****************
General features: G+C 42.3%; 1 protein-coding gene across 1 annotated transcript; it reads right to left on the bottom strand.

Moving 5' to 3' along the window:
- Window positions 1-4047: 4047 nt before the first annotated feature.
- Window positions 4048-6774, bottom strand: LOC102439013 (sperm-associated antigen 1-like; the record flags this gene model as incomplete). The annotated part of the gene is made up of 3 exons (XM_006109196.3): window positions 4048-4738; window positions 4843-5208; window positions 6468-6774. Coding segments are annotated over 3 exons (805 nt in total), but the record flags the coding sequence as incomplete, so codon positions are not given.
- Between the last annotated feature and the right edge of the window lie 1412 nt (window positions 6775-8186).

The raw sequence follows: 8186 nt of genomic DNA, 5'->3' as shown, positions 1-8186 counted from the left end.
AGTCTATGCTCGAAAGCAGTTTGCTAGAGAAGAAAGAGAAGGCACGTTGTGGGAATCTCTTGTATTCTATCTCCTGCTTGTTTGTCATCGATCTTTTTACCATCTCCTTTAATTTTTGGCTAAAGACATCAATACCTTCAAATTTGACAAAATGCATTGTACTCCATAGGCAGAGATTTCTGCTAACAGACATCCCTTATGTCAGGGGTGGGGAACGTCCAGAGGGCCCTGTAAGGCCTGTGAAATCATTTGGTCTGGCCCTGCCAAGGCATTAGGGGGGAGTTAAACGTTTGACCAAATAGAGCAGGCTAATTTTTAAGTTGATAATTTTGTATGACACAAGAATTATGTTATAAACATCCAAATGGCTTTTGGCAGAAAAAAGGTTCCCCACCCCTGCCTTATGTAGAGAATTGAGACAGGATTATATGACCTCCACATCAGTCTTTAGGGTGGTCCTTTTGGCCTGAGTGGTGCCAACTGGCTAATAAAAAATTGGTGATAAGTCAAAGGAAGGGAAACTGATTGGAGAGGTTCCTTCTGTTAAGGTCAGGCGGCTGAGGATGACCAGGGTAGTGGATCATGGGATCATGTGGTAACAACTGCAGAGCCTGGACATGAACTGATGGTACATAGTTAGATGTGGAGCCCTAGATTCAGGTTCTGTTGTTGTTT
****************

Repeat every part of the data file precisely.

General features: G+C 42.3%; 1 protein-coding gene across 1 annotated transcript; it reads right to left on the bottom strand.

Moving 5' to 3' along the window:
- Window positions 1-4047: 4047 nt before the first annotated feature.
- Window positions 4048-6774, bottom strand: LOC102439013 (sperm-associated antigen 1-like; the record flags this gene model as incomplete). The annotated part of the gene is made up of 3 exons (XM_006109196.3): window positions 4048-4738; window positions 4843-5208; window positions 6468-6774. Coding segments are annotated over 3 exons (805 nt in total), but the record flags the coding sequence as incomplete, so codon positions are not given.
- Between the last annotated feature and the right edge of the window lie 1412 nt (window positions 6775-8186).

The raw sequence follows: 8186 nt of genomic DNA, 5'->3' as shown, positions 1-8186 counted from the left end.
AGTCTATGCTCGAAAGCAGTTTGCTAGAGAAGAAAGAGAAGGCACGTTGTGGGAATCTCTTGTATTCTATCTCCTGCTTGTTTGTCATCGATCTTTTTACCATCTCCTTTAATTTTTGGCTAAAGACATCAATACCTTCAAATTTGACAAAATGCATTGTACTCCATAGGCAGAGATTTCTGCTAACAGACATCCCTTATGTCAGGGGTGGGGAACGTCCAGAGGGCCCTGTAAGGCCTGTGAAATCATTTGGTCTGGCCCTGCCAAGGCATTAGGGGGGAGTTAAACGTTTGACCAAATAGAGCAGGCTAATTTTTAAGTTGATAATTTTGTATGACACAAGAATTATGTTATAAACATCCAAATGGCTTTTGGCAGAAAAAAGGTTCCCCACCCCTGCCTTATGTAGAGAATTGAGACAGGATTATATGACCTCCACATCAGTCTTTAGGGTGGTCCTTTTGGCCTGAGTGGTGCCAACTGGCTAATAAAAAATTGGTGATAAGTCAAAGGAAGGGAAACTGATTGGAGAGGTTCCTTCTGTTAAGGTCAGGCGGCTGAGGATGACCAGGGTAGTGGATCATGGGATCATGTGGTAACAACTGCAGAGCCTGGACATGAACTGATGGTACATAGTTAGATGTGGAGCCCTAGATTCAGGTTCTGTTGTTGTTT